EuroMaidan magnifies Ukraine’s human rights problems

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EuroMaidan, the anti-government protests launched on Nov. 21, has put the spotlight on Ukraine’s worsening record regarding human rights, police brutality and media freedom under President Viktor Yanukovych.

In its second month, EuroMaidan activists have suffered physical assaults and say they are facing politically motivated criminal investigations.

In December alone, according to Kharkiv Human Rights Group director Yevhen Zakharov, more than 50 journalists were assaulted – mainly by police – including 40 on Dec. 1 alone, when a large rally erupted in central Kyiv in response to a violent police crackdown on Independence Square the day before.

The most high-profile case involves the Dec. 25 beating of Tetyana Chornovol. Despite presidential orders to bring those guilty to justice, police have yet to announce who ordered the attack or why it took place. Activists believe investigators are stalling and fear a cover-up. Chornovol specialized in exposes on the lavish properties owned by Yanukovych as well as other members of the political elite. On Jan. 7, she identified Yanukovych as the prime suspect in ordering the attack on her, prompting a presidential denial on Jan. 9.

Despite an amnesty law in force concerning EuroMaidan protesters, four activists remain in custody for taking part in rallies, according to Kharkiv Human Rights group member Halya Coynash. She identifed the four as Yaroslav Prytulenko, Andriy Dzyndzya, Viktor Smaliy and Volodymyr Kadura.

As of Jan. 3, police pressure in the form of home visits and requests for statements has been applied to 70 activists who have taken part in a roving automobile rally to hold demonstrations at residences of the nation’s leadership, says the group’s leader Dmytro Bulatov. Police say there is no political motive behind their actions.

Two members of a police traffic watchdog also remain in custody, while other members of the group have been assaulted.

Members of parliament are not immune. Svoboda lawmaker Andriy Ilyenko was beaten not far from a Kyiv police station on Jan. 4 together with his lawyer. Police denied any involvement in the matter.

Seven vehicles belonging to EuroMaidan activists in Kharkiv, the nation’s second largest city, have been set on fire. Two of them belong to local politicians from the opposition Batkivshchyna and Svoboda parties.

Other reports of violence being used against EuroMaidan activists in the regions have taken place in Dnipropetrovsk, Kherson and Rivne.

Although authorities say they are just doing their jobs, their actions are seen as heavy-handed attempts to intimidate activists.  “Each time the government uses force, it only provokes resentment from the other side…I believe EuroMaidan can be radical but peaceful,” said Zakharov.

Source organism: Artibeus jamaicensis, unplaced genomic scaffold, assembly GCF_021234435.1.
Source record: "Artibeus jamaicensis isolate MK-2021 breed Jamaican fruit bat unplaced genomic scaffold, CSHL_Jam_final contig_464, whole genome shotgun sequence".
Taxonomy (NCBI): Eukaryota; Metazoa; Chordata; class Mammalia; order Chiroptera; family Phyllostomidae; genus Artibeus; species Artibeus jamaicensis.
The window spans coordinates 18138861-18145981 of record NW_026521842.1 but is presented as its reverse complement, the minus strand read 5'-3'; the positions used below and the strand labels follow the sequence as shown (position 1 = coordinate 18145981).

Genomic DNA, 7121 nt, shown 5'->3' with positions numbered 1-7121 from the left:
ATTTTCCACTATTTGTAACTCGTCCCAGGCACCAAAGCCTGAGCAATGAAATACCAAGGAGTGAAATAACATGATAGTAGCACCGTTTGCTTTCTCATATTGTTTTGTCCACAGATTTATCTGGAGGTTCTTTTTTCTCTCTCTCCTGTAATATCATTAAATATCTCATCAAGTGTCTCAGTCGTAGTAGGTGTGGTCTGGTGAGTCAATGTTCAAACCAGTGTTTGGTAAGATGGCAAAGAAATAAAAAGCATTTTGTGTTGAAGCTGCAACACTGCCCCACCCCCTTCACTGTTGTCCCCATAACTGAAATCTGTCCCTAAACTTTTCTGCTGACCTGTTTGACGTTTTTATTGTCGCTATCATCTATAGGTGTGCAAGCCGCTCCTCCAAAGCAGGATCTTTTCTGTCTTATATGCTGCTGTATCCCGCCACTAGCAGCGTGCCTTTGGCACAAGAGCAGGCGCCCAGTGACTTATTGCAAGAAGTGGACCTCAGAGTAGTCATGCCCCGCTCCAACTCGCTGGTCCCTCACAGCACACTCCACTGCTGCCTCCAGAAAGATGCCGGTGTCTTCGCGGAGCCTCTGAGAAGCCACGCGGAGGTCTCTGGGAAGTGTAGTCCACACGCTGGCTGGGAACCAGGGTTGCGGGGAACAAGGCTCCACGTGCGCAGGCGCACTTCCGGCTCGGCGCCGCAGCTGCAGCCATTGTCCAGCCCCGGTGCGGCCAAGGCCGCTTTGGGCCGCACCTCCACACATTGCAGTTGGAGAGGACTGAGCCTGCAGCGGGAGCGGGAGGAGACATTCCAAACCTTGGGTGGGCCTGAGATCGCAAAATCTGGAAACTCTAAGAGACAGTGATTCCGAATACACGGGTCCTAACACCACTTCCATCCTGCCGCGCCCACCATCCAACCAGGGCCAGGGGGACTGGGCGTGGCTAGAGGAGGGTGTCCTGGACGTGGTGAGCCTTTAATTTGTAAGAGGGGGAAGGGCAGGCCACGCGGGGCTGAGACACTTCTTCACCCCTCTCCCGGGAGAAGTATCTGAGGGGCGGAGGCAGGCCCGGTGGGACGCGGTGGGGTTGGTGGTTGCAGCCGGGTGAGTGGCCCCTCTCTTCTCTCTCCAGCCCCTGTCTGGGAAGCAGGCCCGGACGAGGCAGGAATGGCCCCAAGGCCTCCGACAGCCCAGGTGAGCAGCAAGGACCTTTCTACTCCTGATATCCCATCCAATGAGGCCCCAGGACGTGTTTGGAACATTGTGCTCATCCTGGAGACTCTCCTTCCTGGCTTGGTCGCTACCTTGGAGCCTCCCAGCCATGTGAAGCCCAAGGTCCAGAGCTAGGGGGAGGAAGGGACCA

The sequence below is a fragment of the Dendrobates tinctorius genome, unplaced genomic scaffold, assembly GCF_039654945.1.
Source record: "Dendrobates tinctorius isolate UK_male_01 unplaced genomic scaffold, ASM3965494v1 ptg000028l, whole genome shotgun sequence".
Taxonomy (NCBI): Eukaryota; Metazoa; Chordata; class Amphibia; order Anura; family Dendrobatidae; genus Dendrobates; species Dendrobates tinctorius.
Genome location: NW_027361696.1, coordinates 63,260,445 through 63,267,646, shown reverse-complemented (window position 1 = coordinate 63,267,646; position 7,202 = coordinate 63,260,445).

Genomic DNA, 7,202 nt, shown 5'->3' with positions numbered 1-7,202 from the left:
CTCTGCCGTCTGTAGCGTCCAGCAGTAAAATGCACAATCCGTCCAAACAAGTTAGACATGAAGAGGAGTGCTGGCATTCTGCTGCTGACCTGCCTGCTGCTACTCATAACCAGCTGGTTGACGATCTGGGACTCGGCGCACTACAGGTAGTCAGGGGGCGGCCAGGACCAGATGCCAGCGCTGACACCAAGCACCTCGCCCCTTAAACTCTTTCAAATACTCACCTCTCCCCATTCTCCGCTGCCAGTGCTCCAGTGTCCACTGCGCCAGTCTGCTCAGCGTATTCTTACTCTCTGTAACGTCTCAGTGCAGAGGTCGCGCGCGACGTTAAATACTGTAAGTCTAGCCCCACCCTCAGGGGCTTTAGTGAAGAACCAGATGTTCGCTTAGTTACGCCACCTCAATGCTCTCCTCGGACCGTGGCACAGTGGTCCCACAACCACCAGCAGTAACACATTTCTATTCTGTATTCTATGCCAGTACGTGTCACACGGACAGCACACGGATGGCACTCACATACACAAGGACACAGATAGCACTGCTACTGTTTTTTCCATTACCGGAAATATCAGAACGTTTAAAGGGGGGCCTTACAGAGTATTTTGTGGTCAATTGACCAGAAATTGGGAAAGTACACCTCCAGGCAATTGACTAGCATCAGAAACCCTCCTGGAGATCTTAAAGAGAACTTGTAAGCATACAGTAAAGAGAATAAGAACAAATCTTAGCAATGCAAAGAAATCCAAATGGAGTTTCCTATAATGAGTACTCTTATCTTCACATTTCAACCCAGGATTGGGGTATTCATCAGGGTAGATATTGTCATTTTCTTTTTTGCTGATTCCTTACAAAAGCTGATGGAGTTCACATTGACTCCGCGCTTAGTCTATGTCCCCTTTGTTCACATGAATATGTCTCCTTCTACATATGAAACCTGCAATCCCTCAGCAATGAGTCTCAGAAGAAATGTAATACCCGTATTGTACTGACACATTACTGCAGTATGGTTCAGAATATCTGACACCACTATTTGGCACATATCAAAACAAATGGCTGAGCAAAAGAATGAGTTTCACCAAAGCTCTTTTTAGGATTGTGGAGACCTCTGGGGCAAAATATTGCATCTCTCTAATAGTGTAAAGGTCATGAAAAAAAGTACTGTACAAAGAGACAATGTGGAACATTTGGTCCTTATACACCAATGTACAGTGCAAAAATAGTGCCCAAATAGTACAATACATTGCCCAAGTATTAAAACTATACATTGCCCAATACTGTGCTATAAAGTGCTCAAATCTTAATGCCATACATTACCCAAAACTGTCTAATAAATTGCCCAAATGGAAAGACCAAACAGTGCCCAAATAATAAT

While some call it a continuous campaign of creeping authoritarianism, political analyst Serhiy Taran characterized law enforcement’s actions as “selective repression.”

“For a government to be absolutely authoritarian, it needs to either have a strong ideology, a strategic resource like oil and gas, a charismatic leader or a dynamic economy — all of which Ukraine lacks,” said Taran, who heads International Democracy Institute think tank.

He thinks that the targeted repression “is futile.”

“If (the authorities) believe that they could scare 100,000 people into going home, then this is a sign that it doesn’t understand people because the more pressure that is applied, the more it will mobilize the populace. It illustrates that the government doesn’t understand how Ukrainian society works,” continued Taran.

If the repressions intensify, so will the anti-government rallies, said Zakharov.

Zahharov, however, is considered that far-right radicals, including some in the opposition Svoboda Party, will overreact to government-incited provocations or use of force.

Taran just wonders how long all of this will last, including “whether the people of EuroMaidan have enough energy and creativity to endure until the 2015 presidential elections.”

Polls show that Yanukovych would lose a second bid for president to one of his main challengers, including imprisoned former Prime Minister Yulia Tymoshenko, and opposition leaders Petro Poroshenko, Arseniy Yatseniuk and Vitali Klitschko.

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4 responses to “EuroMaidan magnifies Ukraine’s human rights problems

  1. Pingback: Human Rights Violations During Ukraine’s #Euromaidan Protests · Global Voices·

  2. Pingback: Παραβιάσεις ανθρωπίνων δικαιωμάτων στις διαμαρτυρίες της #Euromaidan · Global Voices στα Ελληνικά·

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